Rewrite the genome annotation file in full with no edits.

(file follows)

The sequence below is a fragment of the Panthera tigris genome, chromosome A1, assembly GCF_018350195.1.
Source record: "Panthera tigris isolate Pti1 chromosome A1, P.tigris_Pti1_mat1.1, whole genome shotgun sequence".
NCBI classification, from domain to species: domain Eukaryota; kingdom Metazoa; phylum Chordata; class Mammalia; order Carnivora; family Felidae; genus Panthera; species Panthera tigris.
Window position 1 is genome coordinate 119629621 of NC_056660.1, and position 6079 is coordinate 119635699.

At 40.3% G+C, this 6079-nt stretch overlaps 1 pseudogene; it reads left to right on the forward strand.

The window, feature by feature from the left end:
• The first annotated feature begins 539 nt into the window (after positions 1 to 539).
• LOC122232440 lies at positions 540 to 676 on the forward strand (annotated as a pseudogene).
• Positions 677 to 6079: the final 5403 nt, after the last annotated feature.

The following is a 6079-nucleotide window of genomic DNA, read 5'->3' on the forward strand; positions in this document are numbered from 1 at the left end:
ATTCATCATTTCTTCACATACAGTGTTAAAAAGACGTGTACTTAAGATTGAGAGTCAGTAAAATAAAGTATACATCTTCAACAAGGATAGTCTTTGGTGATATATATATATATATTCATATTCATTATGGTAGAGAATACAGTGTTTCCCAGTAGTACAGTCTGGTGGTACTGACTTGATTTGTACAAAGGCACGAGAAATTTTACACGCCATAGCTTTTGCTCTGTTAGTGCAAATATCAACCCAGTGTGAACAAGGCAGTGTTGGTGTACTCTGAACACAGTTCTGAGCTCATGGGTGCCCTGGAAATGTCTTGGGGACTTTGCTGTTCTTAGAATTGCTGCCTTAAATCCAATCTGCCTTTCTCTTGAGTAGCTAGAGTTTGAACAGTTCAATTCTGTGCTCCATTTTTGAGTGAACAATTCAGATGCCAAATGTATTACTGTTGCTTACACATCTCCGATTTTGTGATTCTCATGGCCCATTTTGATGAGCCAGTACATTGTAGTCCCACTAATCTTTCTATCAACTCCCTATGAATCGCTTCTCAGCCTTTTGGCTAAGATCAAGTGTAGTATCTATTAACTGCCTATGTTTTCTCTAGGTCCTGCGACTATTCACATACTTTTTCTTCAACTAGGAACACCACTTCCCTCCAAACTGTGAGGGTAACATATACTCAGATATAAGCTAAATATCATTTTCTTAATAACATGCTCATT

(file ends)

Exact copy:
The sequence below is a fragment of the Panthera tigris genome, chromosome A1, assembly GCF_018350195.1.
Source record: "Panthera tigris isolate Pti1 chromosome A1, P.tigris_Pti1_mat1.1, whole genome shotgun sequence".
NCBI classification, from domain to species: domain Eukaryota; kingdom Metazoa; phylum Chordata; class Mammalia; order Carnivora; family Felidae; genus Panthera; species Panthera tigris.
Window position 1 is genome coordinate 119629621 of NC_056660.1, and position 6079 is coordinate 119635699.

At 40.3% G+C, this 6079-nt stretch overlaps 1 pseudogene; it reads left to right on the forward strand.

The window, feature by feature from the left end:
• The first annotated feature begins 539 nt into the window (after positions 1 to 539).
• LOC122232440 lies at positions 540 to 676 on the forward strand (annotated as a pseudogene).
• Positions 677 to 6079: the final 5403 nt, after the last annotated feature.

The following is a 6079-nucleotide window of genomic DNA, read 5'->3' on the forward strand; positions in this document are numbered from 1 at the left end:
ATTCATCATTTCTTCACATACAGTGTTAAAAAGACGTGTACTTAAGATTGAGAGTCAGTAAAATAAAGTATACATCTTCAACAAGGATAGTCTTTGGTGATATATATATATATATTCATATTCATTATGGTAGAGAATACAGTGTTTCCCAGTAGTACAGTCTGGTGGTACTGACTTGATTTGTACAAAGGCACGAGAAATTTTACACGCCATAGCTTTTGCTCTGTTAGTGCAAATATCAACCCAGTGTGAACAAGGCAGTGTTGGTGTACTCTGAACACAGTTCTGAGCTCATGGGTGCCCTGGAAATGTCTTGGGGACTTTGCTGTTCTTAGAATTGCTGCCTTAAATCCAATCTGCCTTTCTCTTGAGTAGCTAGAGTTTGAACAGTTCAATTCTGTGCTCCATTTTTGAGTGAACAATTCAGATGCCAAATGTATTACTGTTGCTTACACATCTCCGATTTTGTGATTCTCATGGCCCATTTTGATGAGCCAGTACATTGTAGTCCCACTAATCTTTCTATCAACTCCCTATGAATCGCTTCTCAGCCTTTTGGCTAAGATCAAGTGTAGTATCTATTAACTGCCTATGTTTTCTCTAGGTCCTGCGACTATTCACATACTTTTTCTTCAACTAGGAACACCACTTCCCTCCAAACTGTGAGGGTAACATATACTCAGATATAAGCTAAATATCATTTTCTTAATAACATGCTCATT